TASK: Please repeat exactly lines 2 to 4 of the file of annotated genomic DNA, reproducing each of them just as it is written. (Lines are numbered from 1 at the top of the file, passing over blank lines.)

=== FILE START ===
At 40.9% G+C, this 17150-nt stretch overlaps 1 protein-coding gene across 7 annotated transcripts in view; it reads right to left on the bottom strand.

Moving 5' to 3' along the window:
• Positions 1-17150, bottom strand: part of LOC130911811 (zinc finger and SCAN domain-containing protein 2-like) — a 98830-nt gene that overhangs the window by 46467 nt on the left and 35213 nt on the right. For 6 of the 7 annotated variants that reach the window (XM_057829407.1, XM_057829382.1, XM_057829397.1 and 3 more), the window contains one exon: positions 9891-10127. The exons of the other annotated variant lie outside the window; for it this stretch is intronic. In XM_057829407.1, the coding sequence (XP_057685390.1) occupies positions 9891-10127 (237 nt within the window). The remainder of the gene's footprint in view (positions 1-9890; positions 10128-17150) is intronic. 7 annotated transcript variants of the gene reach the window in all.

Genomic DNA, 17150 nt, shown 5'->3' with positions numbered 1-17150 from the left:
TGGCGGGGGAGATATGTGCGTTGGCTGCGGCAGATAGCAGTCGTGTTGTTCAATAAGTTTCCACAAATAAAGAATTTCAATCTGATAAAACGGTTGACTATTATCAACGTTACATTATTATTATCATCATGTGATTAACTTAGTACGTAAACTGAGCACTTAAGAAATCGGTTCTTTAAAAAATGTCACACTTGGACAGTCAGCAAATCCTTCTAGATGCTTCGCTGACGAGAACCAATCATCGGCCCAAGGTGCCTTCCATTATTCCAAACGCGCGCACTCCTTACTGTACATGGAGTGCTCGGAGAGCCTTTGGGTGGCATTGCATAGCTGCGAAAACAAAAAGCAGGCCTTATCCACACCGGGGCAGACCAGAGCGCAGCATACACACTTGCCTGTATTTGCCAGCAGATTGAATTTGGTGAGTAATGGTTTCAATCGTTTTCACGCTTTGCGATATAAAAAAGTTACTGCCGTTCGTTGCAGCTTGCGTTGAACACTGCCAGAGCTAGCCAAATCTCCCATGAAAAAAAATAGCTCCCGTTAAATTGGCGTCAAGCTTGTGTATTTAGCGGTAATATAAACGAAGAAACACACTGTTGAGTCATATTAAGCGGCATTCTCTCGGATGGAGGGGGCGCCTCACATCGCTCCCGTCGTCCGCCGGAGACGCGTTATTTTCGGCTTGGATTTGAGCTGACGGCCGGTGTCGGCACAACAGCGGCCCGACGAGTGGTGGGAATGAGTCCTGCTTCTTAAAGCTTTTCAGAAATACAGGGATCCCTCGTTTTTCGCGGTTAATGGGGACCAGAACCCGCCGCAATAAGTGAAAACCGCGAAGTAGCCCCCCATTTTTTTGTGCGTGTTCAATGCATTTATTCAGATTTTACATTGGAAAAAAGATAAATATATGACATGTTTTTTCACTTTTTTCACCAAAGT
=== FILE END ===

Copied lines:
Moving 5' to 3' along the window:
• Positions 1-17150, bottom strand: part of LOC130911811 (zinc finger and SCAN domain-containing protein 2-like) — a 98830-nt gene that overhangs the window by 46467 nt on the left and 35213 nt on the right. For 6 of the 7 annotated variants that reach the window (XM_057829407.1, XM_057829382.1, XM_057829397.1 and 3 more), the window contains one exon: positions 9891-10127. The exons of the other annotated variant lie outside the window; for it this stretch is intronic. In XM_057829407.1, the coding sequence (XP_057685390.1) occupies positions 9891-10127 (237 nt within the window). The remainder of the gene's footprint in view (positions 1-9890; positions 10128-17150) is intronic. 7 annotated transcript variants of the gene reach the window in all.

Genomic DNA, 17150 nt, shown 5'->3' with positions numbered 1-17150 from the left: